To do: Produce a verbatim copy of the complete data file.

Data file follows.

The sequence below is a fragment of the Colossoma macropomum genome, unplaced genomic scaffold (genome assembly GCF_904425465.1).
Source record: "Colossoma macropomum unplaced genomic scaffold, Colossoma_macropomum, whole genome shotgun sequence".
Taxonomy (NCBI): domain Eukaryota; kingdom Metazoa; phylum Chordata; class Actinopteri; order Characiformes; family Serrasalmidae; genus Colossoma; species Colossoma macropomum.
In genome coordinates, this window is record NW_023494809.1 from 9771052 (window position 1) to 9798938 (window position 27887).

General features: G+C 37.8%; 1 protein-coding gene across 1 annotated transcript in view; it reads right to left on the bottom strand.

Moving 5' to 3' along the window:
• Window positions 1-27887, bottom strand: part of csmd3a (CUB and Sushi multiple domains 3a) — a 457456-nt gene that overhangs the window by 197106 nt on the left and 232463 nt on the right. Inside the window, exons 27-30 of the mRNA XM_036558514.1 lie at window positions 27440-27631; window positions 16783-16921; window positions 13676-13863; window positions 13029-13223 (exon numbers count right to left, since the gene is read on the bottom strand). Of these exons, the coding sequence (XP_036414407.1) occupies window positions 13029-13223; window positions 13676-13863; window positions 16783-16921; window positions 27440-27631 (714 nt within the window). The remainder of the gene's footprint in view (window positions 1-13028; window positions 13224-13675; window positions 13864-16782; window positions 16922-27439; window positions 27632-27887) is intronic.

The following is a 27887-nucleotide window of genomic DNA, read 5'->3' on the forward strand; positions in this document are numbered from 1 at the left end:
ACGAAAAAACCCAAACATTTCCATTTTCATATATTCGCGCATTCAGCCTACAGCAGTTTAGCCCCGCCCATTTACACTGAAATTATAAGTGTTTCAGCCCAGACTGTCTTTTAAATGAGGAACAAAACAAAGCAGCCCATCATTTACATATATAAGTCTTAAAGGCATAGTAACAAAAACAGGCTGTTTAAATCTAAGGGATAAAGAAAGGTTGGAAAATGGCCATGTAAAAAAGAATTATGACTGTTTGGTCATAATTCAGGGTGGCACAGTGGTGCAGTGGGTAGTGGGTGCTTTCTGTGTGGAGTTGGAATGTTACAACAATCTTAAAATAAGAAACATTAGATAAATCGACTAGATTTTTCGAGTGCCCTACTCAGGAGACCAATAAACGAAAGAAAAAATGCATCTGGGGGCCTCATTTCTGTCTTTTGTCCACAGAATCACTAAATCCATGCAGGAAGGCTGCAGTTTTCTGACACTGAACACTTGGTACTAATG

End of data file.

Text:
The sequence below is a fragment of the Colossoma macropomum genome, unplaced genomic scaffold (genome assembly GCF_904425465.1).
Source record: "Colossoma macropomum unplaced genomic scaffold, Colossoma_macropomum, whole genome shotgun sequence".
Taxonomy (NCBI): domain Eukaryota; kingdom Metazoa; phylum Chordata; class Actinopteri; order Characiformes; family Serrasalmidae; genus Colossoma; species Colossoma macropomum.
In genome coordinates, this window is record NW_023494809.1 from 9771052 (window position 1) to 9798938 (window position 27887).

General features: G+C 37.8%; 1 protein-coding gene across 1 annotated transcript in view; it reads right to left on the bottom strand.

Moving 5' to 3' along the window:
• Window positions 1-27887, bottom strand: part of csmd3a (CUB and Sushi multiple domains 3a) — a 457456-nt gene that overhangs the window by 197106 nt on the left and 232463 nt on the right. Inside the window, exons 27-30 of the mRNA XM_036558514.1 lie at window positions 27440-27631; window positions 16783-16921; window positions 13676-13863; window positions 13029-13223 (exon numbers count right to left, since the gene is read on the bottom strand). Of these exons, the coding sequence (XP_036414407.1) occupies window positions 13029-13223; window positions 13676-13863; window positions 16783-16921; window positions 27440-27631 (714 nt within the window). The remainder of the gene's footprint in view (window positions 1-13028; window positions 13224-13675; window positions 13864-16782; window positions 16922-27439; window positions 27632-27887) is intronic.

The following is a 27887-nucleotide window of genomic DNA, read 5'->3' on the forward strand; positions in this document are numbered from 1 at the left end:
ACGAAAAAACCCAAACATTTCCATTTTCATATATTCGCGCATTCAGCCTACAGCAGTTTAGCCCCGCCCATTTACACTGAAATTATAAGTGTTTCAGCCCAGACTGTCTTTTAAATGAGGAACAAAACAAAGCAGCCCATCATTTACATATATAAGTCTTAAAGGCATAGTAACAAAAACAGGCTGTTTAAATCTAAGGGATAAAGAAAGGTTGGAAAATGGCCATGTAAAAAAGAATTATGACTGTTTGGTCATAATTCAGGGTGGCACAGTGGTGCAGTGGGTAGTGGGTGCTTTCTGTGTGGAGTTGGAATGTTACAACAATCTTAAAATAAGAAACATTAGATAAATCGACTAGATTTTTCGAGTGCCCTACTCAGGAGACCAATAAACGAAAGAAAAAATGCATCTGGGGGCCTCATTTCTGTCTTTTGTCCACAGAATCACTAAATCCATGCAGGAAGGCTGCAGTTTTCTGACACTGAACACTTGGTACTAATG